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10 Biggest email blunders of 2009


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  #6  
Old 12-22-2009, 03:54 PM
seema seema is offline
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Default Judge orders gmail account deactivated




In August, Wyoming-based Rocky Mountain Bank mistakenly sent names, addresses, social security numbers and loan information of more than 1,300 customers to a Gmail address. When the bank realized the problem, it sent a message to that same address asking the recipient to contact the bank and destroy the file without opening it.

No one responded, so the bank contacted Google to ask for information about the account holder. US District Court Judge James Ware in the northern district of California ordered Google to deactivate the email account and also disclose the Gmail account holder's identity and contact information.

The Gmail user hasn't been accused of any wrongdoing, but someone at the bank should be a little more careful when typing in the TO: field in an email.
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  #7  
Old 12-22-2009, 03:58 PM
seema seema is offline
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Default Payroll panic




Payroll processor PayChoice was the victim of a website breach in which customers received targeted emails purporting to be from the company, but were designed to trick people into downloading malware. Workers received emails that directed them to download a browser plug-in or visit a website to continue accessing the onlineemployer.com PayChoice portal.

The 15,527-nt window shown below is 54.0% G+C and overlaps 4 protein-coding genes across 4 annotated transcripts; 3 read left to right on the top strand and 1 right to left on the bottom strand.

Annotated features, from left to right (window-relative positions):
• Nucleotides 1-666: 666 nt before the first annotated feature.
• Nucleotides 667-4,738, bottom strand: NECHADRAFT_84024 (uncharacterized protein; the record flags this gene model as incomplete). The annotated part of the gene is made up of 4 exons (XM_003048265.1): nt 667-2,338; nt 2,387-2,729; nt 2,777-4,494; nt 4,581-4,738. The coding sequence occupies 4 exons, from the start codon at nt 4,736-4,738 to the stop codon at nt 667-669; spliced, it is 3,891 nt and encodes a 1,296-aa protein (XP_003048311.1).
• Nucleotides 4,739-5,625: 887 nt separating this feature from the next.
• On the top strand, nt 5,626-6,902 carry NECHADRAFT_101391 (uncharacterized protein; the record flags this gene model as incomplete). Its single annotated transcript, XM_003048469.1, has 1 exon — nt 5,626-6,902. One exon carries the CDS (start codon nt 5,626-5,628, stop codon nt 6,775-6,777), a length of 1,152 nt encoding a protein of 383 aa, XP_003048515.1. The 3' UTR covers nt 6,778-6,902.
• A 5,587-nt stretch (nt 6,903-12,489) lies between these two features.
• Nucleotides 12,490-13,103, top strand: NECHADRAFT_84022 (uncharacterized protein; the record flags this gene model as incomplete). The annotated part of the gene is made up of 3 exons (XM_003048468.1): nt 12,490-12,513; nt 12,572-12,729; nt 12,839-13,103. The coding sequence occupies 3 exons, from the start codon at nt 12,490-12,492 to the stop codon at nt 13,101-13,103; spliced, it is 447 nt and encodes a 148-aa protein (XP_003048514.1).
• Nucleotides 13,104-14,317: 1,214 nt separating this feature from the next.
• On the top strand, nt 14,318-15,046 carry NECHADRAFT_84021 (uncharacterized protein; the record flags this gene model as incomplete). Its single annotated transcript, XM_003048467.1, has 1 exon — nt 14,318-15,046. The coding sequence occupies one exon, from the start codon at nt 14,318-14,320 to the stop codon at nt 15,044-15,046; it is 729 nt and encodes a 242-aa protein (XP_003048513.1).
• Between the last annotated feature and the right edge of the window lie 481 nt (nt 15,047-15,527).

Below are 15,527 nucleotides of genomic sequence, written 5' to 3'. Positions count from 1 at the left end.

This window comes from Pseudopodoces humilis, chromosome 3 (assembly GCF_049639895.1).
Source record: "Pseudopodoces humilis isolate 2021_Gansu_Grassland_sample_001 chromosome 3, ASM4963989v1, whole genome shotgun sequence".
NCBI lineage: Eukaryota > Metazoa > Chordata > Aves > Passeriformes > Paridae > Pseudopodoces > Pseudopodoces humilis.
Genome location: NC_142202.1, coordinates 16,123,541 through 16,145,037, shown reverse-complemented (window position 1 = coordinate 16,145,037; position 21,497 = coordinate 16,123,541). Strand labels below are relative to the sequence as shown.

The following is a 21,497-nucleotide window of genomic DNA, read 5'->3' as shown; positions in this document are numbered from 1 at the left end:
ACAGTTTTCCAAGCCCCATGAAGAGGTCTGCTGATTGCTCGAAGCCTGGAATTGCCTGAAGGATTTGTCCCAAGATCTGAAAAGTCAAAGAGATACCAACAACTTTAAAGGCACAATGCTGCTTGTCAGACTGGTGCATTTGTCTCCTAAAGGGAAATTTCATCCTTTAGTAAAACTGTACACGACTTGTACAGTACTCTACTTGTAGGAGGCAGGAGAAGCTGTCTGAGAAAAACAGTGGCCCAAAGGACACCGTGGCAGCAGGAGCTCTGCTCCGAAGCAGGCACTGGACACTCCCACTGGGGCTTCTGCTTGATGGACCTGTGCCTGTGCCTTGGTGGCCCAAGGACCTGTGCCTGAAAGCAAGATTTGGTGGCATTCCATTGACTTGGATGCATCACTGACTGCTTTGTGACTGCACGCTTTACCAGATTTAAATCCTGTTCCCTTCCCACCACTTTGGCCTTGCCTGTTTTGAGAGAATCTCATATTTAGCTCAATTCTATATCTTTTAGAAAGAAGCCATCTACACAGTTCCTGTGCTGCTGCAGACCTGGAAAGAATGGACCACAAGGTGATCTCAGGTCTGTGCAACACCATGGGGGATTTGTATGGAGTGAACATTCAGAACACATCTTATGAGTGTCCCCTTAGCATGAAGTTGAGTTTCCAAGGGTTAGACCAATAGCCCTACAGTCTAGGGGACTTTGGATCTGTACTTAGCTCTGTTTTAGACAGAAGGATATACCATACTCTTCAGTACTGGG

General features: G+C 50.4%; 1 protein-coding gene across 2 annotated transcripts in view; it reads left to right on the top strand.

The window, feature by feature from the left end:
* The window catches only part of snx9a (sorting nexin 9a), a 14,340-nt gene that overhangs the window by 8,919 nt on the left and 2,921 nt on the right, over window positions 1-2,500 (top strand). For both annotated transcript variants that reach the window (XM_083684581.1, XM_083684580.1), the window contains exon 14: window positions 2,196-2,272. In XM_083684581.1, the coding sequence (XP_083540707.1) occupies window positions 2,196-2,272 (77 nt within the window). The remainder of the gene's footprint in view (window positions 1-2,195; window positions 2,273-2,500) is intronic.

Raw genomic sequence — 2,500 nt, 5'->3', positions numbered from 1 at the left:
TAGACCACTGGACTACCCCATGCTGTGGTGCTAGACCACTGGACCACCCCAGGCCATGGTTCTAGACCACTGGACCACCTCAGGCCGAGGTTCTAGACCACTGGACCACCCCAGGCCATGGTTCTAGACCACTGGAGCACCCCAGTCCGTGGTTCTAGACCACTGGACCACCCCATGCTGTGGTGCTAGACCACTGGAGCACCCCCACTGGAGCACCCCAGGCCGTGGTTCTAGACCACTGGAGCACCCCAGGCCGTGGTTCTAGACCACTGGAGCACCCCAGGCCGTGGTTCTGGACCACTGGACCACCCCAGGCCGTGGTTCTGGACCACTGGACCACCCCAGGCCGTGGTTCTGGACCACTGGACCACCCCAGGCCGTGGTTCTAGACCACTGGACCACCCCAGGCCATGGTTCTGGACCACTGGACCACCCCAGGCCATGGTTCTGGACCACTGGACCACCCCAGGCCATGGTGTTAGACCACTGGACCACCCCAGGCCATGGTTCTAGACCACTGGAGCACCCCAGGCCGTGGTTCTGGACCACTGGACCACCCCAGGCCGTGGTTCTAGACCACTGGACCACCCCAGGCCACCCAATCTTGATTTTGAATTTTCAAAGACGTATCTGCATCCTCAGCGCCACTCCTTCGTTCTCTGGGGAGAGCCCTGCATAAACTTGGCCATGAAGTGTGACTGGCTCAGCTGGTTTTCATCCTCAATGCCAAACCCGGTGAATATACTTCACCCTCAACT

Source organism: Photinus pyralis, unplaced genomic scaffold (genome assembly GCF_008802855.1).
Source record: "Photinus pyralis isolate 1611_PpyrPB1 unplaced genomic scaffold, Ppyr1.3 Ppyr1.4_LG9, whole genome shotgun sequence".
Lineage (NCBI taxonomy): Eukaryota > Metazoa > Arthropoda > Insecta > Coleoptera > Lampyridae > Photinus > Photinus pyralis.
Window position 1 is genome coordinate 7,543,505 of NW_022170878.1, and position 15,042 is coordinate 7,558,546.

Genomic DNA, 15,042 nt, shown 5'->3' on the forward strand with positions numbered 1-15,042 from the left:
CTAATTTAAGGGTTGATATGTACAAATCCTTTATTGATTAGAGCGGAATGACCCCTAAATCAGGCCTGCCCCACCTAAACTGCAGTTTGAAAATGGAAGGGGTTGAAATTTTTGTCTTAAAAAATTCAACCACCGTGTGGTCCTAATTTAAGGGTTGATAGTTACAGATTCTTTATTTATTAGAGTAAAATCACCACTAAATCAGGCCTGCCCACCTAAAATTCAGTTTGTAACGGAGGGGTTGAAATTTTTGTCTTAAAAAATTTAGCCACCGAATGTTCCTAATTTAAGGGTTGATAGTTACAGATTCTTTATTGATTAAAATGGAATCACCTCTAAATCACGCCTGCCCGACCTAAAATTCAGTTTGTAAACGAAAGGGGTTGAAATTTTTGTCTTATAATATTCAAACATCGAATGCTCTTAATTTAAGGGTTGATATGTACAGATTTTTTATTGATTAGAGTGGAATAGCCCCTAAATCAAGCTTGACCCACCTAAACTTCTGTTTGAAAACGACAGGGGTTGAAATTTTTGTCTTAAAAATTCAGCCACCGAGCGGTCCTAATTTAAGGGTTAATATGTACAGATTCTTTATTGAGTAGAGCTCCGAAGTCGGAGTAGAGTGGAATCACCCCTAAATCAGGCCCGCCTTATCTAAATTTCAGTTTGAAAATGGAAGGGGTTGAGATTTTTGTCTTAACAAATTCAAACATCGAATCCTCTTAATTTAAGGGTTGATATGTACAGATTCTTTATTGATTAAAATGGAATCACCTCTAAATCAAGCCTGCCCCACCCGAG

Clients were notified within hours and the site was shut down. It was later learned that the emails were sent from a Yahoo! email account and the links were hosted from servers in Poland.
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  #8  
Old 12-22-2009, 03:59 PM
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Default Tax terror




Britainís tax authority, HM Revenue & Customs, issued a warning about a rash of scam emails that used convincing (but fake) government email address in an attempt to lure recipients into divulging their personal information to receive a tax refund.

The scam messages claimed that recipients were entitled to a tax refund and asked for bank or credit card details, so that the fictitious refund could be paid out.

Like most legitimate businesses and government organizations, the HMRC stressed that it would not inform citizens of a tax rebate via email, nor would it invite them to complete an online form to receive a tax rebate.
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  #9  
Old 12-22-2009, 04:00 PM
seema seema is offline
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Default UCSD fake-out




28,000 students were turned away from UC San Diego in one of the toughest college entrance seasons on record after a particularly cruel twist in the perils of instant communications. All 46,000 students in the entire freshman applicant pool received the same misfired message of acceptance, which could have led to the largest freshman class at any university globally.

The 18,000 students who were actually accepted breathed a sigh of relief. Unfortunately, the rest of the applicant pool had to march on in the grueling college application process.
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